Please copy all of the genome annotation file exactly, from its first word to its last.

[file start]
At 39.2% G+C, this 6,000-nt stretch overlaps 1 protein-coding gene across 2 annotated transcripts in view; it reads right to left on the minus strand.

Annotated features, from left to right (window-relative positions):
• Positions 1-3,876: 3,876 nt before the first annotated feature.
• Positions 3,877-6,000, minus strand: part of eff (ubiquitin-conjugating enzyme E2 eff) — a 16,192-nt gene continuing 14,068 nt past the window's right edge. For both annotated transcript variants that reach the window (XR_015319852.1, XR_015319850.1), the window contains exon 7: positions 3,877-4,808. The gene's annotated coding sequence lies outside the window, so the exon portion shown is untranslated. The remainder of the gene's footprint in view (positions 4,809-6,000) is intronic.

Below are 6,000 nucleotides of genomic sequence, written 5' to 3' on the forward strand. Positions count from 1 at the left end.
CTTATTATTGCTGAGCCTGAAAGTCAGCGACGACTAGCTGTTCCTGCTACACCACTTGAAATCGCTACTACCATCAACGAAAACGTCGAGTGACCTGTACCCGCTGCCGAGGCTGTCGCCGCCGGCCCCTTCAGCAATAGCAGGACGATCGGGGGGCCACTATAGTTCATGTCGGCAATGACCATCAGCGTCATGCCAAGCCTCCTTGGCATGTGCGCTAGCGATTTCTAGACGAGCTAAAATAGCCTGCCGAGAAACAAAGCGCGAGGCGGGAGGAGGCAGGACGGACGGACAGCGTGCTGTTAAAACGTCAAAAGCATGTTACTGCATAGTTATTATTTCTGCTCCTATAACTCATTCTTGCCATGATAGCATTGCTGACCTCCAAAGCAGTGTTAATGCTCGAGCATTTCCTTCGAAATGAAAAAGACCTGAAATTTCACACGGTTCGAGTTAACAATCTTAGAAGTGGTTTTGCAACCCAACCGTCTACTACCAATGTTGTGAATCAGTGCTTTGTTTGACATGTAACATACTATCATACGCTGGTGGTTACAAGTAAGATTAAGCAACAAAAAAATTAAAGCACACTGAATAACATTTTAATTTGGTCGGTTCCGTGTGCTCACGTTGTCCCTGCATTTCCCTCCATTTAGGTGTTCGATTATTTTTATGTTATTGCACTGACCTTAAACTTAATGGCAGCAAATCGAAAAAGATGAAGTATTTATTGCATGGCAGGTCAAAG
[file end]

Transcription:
At 39.2% G+C, this 6,000-nt stretch overlaps 1 protein-coding gene across 2 annotated transcripts in view; it reads right to left on the minus strand.

Annotated features, from left to right (window-relative positions):
• Positions 1-3,876: 3,876 nt before the first annotated feature.
• Positions 3,877-6,000, minus strand: part of eff (ubiquitin-conjugating enzyme E2 eff) — a 16,192-nt gene continuing 14,068 nt past the window's right edge. For both annotated transcript variants that reach the window (XR_015319852.1, XR_015319850.1), the window contains exon 7: positions 3,877-4,808. The gene's annotated coding sequence lies outside the window, so the exon portion shown is untranslated. The remainder of the gene's footprint in view (positions 4,809-6,000) is intronic.

Below are 6,000 nucleotides of genomic sequence, written 5' to 3' on the forward strand. Positions count from 1 at the left end.
CTTATTATTGCTGAGCCTGAAAGTCAGCGACGACTAGCTGTTCCTGCTACACCACTTGAAATCGCTACTACCATCAACGAAAACGTCGAGTGACCTGTACCCGCTGCCGAGGCTGTCGCCGCCGGCCCCTTCAGCAATAGCAGGACGATCGGGGGGCCACTATAGTTCATGTCGGCAATGACCATCAGCGTCATGCCAAGCCTCCTTGGCATGTGCGCTAGCGATTTCTAGACGAGCTAAAATAGCCTGCCGAGAAACAAAGCGCGAGGCGGGAGGAGGCAGGACGGACGGACAGCGTGCTGTTAAAACGTCAAAAGCATGTTACTGCATAGTTATTATTTCTGCTCCTATAACTCATTCTTGCCATGATAGCATTGCTGACCTCCAAAGCAGTGTTAATGCTCGAGCATTTCCTTCGAAATGAAAAAGACCTGAAATTTCACACGGTTCGAGTTAACAATCTTAGAAGTGGTTTTGCAACCCAACCGTCTACTACCAATGTTGTGAATCAGTGCTTTGTTTGACATGTAACATACTATCATACGCTGGTGGTTACAAGTAAGATTAAGCAACAAAAAAATTAAAGCACACTGAATAACATTTTAATTTGGTCGGTTCCGTGTGCTCACGTTGTCCCTGCATTTCCCTCCATTTAGGTGTTCGATTATTTTTATGTTATTGCACTGACCTTAAACTTAATGGCAGCAAATCGAAAAAGATGAAGTATTTATTGCATGGCAGGTCAAAG